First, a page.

“The Project already has added a handful of bands hailing from Cincinnati in their established playlist," says Valdez. "If a song does really well on the show, it has the ability to live in regular rotation. The Project would love nothing more than to help break a Cincinnati band."

Valdez, who is known by just about every venue owner as the booking agent and promoter for Wussy and The Sundresses, is a longtime ally to Cincinnati musicians.

“Cincinnati has a deep, rich musical history," she says. "For many generations, this has been a music town, so it’s in our blood. We have more genres available, more venues catering to original music than most cities larger than us. Overall, I think we have a great support system with musicians, promoters, booking agents and venues that encourages and nurtures the creative outlet."

Listeners can tune in Sunday nights at midnight on The Project 100.7 FM and 106.3 FM. Podcasts will be available on cincymusic.com and cincinnatiproject.com.

By Sean Peters

Intern in Ohio program launches today, connects students with internships

Today, Detroit-based Digerati launches its Intern in Ohio program to the public, which is sponsored by the University of Toledo. Like eHarmony, the program uses an advanced matching algorithm to match students with internship opportunities.
Intern in Ohio is free to both students who are looking for internships and businesses who want to post internships. To register, students and employers visit Intern in Ohio’s website to sign up and create a profile or post internship opportunities. Students fill out a short questionnaire about their preferences, and employers share information about the position. The system then identifies the top seven matches for each student, as well as for each position. When the match is made, both the student and employer are notified, and they must show interest before any contact information is shared.
“We encourage diverse companies—large and small, for-profit and nonprofit, government and corporate,” says Wendy Pittman, director of Digerati’s Classroom to Career. “It’s a great chance for employers to broadcast their company and internship program across the state and reach a larger pool of applicants.”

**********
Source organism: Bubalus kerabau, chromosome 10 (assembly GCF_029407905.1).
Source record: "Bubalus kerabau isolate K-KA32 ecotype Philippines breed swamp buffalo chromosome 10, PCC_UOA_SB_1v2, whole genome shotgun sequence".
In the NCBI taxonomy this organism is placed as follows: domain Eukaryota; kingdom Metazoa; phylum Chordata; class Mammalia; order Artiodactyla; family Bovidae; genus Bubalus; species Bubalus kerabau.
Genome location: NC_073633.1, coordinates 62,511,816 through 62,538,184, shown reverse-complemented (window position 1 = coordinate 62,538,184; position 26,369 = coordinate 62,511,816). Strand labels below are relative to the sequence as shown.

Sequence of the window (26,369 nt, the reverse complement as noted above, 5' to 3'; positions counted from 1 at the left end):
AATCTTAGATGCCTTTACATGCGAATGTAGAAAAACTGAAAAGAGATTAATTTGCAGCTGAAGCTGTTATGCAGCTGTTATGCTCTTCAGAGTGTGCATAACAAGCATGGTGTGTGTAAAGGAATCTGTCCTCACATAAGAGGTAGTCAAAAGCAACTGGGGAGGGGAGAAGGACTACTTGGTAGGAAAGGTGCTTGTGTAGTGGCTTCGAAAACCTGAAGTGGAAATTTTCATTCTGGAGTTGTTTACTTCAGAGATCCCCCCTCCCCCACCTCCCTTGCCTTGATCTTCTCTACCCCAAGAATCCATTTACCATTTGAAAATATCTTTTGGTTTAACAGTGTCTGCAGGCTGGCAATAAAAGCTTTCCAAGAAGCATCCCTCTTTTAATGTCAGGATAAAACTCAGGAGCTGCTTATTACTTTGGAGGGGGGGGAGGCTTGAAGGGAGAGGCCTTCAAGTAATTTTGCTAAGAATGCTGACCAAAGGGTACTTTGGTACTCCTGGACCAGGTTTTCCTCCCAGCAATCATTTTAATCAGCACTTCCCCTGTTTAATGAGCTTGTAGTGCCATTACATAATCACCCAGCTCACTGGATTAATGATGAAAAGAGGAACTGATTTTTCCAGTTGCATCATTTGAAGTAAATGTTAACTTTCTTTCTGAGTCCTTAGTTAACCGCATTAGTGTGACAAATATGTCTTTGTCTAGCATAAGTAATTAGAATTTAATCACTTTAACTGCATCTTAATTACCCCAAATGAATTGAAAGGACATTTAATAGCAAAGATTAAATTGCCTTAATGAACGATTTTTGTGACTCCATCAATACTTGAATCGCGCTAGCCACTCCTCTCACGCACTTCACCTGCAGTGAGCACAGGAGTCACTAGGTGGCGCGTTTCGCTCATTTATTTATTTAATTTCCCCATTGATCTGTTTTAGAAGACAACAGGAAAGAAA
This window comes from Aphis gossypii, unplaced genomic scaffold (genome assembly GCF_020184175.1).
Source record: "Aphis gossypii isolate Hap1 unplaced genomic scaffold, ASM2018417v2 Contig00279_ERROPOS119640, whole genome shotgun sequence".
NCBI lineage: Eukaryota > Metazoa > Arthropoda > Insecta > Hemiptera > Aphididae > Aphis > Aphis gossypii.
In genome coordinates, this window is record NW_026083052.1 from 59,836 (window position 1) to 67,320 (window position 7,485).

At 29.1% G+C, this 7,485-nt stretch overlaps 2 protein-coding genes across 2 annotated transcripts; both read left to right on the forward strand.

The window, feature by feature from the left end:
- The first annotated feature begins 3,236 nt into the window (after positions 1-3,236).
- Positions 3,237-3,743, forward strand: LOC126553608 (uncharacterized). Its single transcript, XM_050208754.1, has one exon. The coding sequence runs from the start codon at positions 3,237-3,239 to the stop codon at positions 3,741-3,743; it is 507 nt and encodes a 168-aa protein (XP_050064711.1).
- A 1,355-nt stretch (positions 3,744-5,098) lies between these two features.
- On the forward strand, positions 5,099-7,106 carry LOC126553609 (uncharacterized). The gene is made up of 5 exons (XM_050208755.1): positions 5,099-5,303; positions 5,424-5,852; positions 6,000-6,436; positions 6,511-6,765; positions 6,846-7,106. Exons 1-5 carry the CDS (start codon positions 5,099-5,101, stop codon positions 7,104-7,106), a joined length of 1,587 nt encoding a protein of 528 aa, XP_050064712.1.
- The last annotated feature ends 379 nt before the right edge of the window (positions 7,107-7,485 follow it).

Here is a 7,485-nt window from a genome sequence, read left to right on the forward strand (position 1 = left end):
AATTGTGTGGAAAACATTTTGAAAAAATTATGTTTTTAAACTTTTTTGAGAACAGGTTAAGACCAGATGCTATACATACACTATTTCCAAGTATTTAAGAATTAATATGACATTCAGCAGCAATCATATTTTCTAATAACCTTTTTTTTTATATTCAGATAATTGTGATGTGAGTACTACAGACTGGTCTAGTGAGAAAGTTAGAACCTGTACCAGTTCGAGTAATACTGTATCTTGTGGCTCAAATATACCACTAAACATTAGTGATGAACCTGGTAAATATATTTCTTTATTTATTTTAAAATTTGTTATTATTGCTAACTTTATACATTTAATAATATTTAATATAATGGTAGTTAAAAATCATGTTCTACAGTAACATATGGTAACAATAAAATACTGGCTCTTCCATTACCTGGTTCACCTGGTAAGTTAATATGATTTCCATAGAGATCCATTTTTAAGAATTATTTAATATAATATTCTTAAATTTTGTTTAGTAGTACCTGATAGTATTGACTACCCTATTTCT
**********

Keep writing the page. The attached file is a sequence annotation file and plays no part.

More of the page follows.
Only companies in Ohio can post opportunities to the Intern in Ohio website, but all types of internships are welcome. There are posts for marketing, engineering and social media, among others, says Pittman.
The program is open to all students who live in Ohio, whether they’re in-state or out-of-state students. Research shows that not only do internships often lead employment offers after graduation, but that students are more likely to remain in an area where they held and internship.
“This is the first replication of the Classroom to Career technology from Michigan to Ohio,” says Pittman. “Experiential learning is a game-changer; and we’re looking forward to working with smaller communities to make a difference.”
In 2011, Digerati launched its Intern in Michigan program, which has resulted in more than 127,000 matches and introductions between students and employers. Over 1,000 Michigan businesses have posted 4,824 internship opportunities, and 1,049 colleges and universities in the state use the site.
Full disclosure: Soapbox’s parent company, IMG, supplies content to Intern in Ohio on a contractual basis.
By Caitlin Koenig
Follow Caitlin on Twitter

Thinking outside the box: Home bakery turns Gail Yisreal into cake boss

Going on maternity leave changed Gail Yisreal’s life in more ways than having a new baby to take care of.
When she returned to work, Yisreal says she learned her position was no longer there, so she began to look for a different job.

As wife and mother to a blended family of nine children, she might bake up to 11 birthday cakes in a year. But she hadn’t considered turning her knack for kneading dough into earning dough until she baked a wedding cake for a couple from her family’s place of worship. Not only did they like the cake, they suggested she start selling them.
Listening to her fans, Yisreal founded A “Mother’s Touch” Cakes with the nurturing tagline, “Making fresh homemade cakes when you don’t have the time.” Celebrating her two-year anniversary as a registered business in August 2012, A “Mother’s Touch” features signature and custom made flavors of fresh, savory gourmet, organic and vegan cakes and cupcakes that are good—and good for you.